Thanks, Joy. Tartan is timeless, I always think. Here’s wishing you and yours a wonderful Christmas.
Such a beautiful story Helen – I think our grandparents would have liked each other! 🙂 Your entire table is gorgeous, and I love your tree and the tiny ornaments. You’re right – that’s what we remember! Happy Holidays to you and yours!
And to you, Barb! I hope you have a marvellous Christmas. 🙂
Your Tree is definitely a fuller version of our Grandparent’s tree. Good job; excellent decorations. New Year was always more important for them than Christmas. I remember making chocolate mint bars- Grandpa’s favourite cookie and Battenburg Cake for Grandma for New Years.
And Grandma’s Orange cake at New Year, too! 🙂
Loved this about your memories with your grandparents and how simple life was then. I’m sure you are passing on wonderful memories to your grand girls. Also loved your dishes. Tartan is timeless! Happy Christmas to all of you.
Happy Christmas to you and Bill, too, Maura!
I know life wasn’t easier back then, but it did seem less complicated. 🙂
This is such a pretty table, and I agree with Joy that the appetizer plates are adorable. The scalloped salad plates are lovely too, as is the whole table setting. The memory from your grandparent’s Christmas tree is a treasure to keep to be sure. I have some wooden toy ornaments from Christmas trees past that I haven’t used in years, but have kept for the boys in the hope that they will carry on the tradition with their children (no grandchildren yet). Merry Christmas to you and your family!
We have some wooden ornaments scattered in among all the teddy bears on the basement tree. The grandgirls are intrigued by them, and I expect your grandkids will be equally enthralled by the ones you’ve kept to one side.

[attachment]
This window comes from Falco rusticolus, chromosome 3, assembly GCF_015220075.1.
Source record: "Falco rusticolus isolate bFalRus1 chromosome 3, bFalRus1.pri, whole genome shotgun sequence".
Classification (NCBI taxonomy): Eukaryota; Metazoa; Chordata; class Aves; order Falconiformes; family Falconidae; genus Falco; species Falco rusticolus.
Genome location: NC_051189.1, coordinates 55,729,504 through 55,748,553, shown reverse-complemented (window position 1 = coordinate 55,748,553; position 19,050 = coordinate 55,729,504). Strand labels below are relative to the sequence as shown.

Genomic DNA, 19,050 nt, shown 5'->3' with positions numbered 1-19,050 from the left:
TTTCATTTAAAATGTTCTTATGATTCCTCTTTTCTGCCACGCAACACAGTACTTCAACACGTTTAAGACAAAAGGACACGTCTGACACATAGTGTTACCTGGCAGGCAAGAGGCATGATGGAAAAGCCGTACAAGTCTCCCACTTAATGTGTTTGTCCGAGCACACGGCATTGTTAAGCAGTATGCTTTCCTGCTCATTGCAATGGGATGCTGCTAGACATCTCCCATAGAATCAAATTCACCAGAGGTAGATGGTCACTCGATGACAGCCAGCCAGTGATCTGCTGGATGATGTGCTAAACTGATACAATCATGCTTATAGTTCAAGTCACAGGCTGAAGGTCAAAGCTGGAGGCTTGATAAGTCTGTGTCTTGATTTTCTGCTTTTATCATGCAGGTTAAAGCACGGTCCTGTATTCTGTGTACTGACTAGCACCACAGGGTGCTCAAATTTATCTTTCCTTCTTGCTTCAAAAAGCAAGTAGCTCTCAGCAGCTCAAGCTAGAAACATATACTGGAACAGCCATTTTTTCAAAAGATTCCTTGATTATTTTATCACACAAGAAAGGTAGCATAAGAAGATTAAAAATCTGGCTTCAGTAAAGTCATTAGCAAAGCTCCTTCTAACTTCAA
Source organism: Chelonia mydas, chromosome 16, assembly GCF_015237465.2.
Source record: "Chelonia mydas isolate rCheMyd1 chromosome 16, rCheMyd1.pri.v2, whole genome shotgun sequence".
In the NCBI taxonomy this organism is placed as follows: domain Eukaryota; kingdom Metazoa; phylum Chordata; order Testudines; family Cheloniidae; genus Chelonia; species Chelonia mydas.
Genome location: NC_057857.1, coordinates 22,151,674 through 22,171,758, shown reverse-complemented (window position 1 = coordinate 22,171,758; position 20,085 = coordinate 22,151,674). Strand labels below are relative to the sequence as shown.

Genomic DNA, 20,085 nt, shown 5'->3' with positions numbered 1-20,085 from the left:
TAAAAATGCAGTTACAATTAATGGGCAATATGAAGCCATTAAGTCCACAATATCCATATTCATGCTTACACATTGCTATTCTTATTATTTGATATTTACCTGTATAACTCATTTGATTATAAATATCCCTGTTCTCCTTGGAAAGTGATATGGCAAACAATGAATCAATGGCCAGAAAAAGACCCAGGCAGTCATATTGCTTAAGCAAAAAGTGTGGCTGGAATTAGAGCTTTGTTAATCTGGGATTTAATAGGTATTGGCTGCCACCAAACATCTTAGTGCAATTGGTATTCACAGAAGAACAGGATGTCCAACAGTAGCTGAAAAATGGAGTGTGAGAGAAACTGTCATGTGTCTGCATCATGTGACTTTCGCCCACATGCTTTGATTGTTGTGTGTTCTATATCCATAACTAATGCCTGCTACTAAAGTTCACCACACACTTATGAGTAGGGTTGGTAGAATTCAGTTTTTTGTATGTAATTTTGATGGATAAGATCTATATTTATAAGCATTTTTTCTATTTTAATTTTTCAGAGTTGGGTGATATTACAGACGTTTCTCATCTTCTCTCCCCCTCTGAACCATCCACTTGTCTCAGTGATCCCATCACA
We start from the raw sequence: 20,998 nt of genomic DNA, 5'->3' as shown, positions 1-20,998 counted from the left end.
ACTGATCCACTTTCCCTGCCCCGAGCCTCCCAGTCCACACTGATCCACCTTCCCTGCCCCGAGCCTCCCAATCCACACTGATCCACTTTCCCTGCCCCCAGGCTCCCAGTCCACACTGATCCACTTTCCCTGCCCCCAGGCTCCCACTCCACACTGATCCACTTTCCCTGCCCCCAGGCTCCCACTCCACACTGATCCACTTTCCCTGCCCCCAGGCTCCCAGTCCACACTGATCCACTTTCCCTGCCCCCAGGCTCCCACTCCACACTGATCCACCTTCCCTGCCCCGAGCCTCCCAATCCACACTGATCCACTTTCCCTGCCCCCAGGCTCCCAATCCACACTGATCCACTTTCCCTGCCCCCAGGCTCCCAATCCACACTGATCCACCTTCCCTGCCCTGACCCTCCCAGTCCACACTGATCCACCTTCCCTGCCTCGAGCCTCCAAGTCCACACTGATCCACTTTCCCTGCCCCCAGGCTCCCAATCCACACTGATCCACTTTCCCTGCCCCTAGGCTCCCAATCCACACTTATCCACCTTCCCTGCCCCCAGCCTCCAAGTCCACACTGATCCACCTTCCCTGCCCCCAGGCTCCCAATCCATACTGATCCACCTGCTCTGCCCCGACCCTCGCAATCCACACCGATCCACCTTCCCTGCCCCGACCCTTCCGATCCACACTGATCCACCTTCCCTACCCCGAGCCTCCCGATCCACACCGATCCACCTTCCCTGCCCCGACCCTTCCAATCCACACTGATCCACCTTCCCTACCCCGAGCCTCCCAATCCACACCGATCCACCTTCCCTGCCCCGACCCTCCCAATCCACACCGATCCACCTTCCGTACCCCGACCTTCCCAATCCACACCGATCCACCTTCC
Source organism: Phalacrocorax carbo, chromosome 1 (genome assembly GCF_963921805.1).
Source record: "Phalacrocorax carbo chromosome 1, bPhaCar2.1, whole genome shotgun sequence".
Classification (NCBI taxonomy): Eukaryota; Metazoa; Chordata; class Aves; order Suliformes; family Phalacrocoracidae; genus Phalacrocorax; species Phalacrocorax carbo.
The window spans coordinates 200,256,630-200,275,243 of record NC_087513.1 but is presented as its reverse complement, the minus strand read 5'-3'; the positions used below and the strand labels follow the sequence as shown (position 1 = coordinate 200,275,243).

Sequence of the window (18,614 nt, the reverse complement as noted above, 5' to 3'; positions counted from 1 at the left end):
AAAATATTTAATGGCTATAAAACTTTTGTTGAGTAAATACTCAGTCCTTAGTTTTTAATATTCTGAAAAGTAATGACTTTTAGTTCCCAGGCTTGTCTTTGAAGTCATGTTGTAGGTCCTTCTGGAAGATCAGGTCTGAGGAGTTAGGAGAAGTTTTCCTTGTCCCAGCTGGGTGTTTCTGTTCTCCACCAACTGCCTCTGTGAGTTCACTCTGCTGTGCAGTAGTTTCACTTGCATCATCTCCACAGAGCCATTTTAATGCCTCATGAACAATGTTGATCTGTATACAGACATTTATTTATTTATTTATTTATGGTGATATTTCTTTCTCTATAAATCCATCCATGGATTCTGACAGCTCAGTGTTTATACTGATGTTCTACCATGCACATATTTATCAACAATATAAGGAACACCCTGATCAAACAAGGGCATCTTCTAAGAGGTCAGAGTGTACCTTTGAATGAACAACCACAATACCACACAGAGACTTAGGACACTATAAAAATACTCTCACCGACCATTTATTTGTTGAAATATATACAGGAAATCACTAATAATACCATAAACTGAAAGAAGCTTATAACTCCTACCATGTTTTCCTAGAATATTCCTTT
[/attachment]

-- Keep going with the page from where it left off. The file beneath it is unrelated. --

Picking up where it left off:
Thanks so much for your kind words about the table.
Enjoy your Christmas! All the best of the season to you and yours.
You must have snatched up those plates so fast when you saw that dog! How incredibly sweet. Tartan seems to be everywhere this year, more than usual. Perhaps I should get some Fraser hunting plaid…
My mother decorated 60s table-top bottle-brush trees, first by stretching brass Chore Boys over them, then adding hundreds of sequins and beads in a myriad of colours, sizes, and shapes. They were intricate and beautiful; surviving many a face-plant from the weight of their decor; my sis still has one. It is a wonder what little things can imprint themselves on your young mind…something to think about when dealing with the little ones. We (finally!) expect a snowy Christmas after these days of warm Chinook breezes! Hope you and yours are cozy and snug.
There does indeed seem to be a ton of tartan this year, from the Duchess of Cambridge’s outfits on down. And yes, the Golden Retriever was the clincher, of course!
Your mother sounds like a woman of industry and imagination. It could be fun to set a table with some of those trees, perhaps adding in some modern bottle brush trees in neutral colours. Hmmm…
Enjoy your snowy weather. We are getting dire predictions from the Weather App, with no sign of snow on the radar. Odd, to say the least.
P.S.: Hope you’ve cried your way through The Art of Racing in the Rain…
Not yet, but it’s on my husband’s Christmas list, so we hope to see it over the holidays. He’s read the book and loved it. I’ve seen the trailers and am dying to see it.
Everything and every season is richer if it is laced with memories. I loved your story …and all the little touches…Have a very Happy Holiday Season!
Thanks, Sandi! All the best to you and yours for a lovely holiday season.
Helen, you made me cry. Touching story. I too was the youngest Grandchild. The down- side of that is my son was an infant and never knew them. As you very clearly pointed out though, they live on in us and we can be living examples. Beautiful table, bitter sweet beautiful memories. Wonderful.